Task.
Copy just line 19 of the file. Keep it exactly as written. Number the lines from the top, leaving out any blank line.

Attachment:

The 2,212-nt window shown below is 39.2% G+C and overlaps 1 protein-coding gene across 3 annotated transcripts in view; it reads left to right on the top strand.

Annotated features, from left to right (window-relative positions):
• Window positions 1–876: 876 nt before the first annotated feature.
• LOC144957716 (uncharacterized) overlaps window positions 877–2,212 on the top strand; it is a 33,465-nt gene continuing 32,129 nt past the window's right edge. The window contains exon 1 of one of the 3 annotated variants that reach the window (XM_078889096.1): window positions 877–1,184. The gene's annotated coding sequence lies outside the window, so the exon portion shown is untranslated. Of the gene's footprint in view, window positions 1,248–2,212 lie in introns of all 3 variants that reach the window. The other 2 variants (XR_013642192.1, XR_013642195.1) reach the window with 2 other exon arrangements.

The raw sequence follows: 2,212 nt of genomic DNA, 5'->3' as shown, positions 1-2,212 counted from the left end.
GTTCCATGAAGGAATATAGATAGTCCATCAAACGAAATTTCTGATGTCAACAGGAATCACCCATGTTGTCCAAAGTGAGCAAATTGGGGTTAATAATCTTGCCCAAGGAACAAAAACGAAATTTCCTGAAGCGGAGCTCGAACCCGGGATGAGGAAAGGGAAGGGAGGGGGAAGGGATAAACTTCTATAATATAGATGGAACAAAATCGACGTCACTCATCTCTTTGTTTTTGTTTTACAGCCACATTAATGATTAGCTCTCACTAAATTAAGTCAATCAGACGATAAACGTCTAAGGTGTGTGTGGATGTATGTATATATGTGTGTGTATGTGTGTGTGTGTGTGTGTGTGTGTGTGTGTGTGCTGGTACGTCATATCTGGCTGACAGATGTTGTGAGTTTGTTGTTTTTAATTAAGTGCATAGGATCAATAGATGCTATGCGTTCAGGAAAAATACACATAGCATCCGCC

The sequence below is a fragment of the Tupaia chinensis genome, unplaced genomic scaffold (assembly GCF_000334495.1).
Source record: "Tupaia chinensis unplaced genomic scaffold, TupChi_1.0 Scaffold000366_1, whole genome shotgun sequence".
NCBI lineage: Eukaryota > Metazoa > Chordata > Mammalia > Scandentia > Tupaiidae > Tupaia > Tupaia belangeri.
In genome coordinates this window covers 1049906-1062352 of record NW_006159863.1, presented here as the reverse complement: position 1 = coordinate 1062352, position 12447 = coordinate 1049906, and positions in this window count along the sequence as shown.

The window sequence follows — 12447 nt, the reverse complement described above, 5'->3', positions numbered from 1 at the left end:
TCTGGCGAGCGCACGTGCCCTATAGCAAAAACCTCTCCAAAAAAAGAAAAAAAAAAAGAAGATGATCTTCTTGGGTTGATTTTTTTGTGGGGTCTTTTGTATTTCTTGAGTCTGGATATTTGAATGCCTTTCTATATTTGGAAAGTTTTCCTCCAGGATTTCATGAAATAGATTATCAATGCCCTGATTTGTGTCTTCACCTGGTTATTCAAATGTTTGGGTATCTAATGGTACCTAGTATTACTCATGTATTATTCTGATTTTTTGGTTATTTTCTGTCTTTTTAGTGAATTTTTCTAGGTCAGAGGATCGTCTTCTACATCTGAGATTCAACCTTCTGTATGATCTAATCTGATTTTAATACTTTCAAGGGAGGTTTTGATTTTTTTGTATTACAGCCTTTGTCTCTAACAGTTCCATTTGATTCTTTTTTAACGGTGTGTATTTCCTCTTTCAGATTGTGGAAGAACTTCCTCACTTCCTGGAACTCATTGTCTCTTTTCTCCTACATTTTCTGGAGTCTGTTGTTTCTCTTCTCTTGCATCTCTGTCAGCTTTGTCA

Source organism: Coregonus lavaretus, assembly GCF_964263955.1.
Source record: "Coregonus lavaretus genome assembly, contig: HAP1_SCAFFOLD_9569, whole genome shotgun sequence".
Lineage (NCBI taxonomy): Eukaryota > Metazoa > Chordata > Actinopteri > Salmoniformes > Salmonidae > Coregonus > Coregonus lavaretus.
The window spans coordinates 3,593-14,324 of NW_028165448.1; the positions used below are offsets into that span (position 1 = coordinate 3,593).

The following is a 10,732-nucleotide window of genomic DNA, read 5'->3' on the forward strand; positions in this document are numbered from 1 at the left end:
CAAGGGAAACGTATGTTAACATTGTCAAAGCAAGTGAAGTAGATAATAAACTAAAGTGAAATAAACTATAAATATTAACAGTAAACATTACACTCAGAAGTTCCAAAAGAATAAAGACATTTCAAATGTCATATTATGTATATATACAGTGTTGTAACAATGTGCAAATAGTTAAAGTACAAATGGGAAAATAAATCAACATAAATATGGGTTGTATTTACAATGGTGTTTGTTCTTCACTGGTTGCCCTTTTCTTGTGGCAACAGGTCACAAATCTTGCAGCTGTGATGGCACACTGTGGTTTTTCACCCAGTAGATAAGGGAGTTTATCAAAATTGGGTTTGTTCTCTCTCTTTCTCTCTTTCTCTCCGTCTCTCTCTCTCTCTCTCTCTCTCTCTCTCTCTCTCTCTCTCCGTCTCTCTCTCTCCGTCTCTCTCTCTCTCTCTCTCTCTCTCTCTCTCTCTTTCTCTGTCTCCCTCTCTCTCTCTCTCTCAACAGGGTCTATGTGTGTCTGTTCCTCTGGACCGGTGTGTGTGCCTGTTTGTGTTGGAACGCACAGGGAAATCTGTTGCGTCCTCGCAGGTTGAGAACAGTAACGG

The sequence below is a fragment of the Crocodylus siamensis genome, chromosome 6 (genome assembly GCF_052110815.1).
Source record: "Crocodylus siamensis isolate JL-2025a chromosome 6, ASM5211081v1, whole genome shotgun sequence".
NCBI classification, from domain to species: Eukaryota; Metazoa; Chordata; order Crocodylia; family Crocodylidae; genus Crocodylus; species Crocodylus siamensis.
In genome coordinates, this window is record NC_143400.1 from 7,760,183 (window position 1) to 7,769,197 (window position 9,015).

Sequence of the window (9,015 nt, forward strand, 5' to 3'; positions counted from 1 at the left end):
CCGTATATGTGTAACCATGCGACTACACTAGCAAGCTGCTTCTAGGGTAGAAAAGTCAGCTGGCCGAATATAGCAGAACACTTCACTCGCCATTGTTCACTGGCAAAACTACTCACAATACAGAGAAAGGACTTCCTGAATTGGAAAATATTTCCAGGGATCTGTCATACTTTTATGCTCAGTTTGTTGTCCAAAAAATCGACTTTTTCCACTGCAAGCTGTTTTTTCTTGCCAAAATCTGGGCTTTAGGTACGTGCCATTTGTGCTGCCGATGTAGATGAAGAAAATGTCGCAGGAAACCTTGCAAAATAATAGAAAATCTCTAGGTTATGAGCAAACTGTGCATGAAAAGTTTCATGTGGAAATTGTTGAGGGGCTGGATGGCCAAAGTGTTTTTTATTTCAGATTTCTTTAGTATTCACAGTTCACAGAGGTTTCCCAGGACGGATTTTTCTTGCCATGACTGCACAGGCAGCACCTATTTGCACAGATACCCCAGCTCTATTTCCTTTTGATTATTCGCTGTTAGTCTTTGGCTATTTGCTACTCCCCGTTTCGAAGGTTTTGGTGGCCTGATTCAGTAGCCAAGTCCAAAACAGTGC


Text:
The sequence below is a fragment of the Crocodylus siamensis genome, chromosome 6 (genome assembly GCF_052110815.1).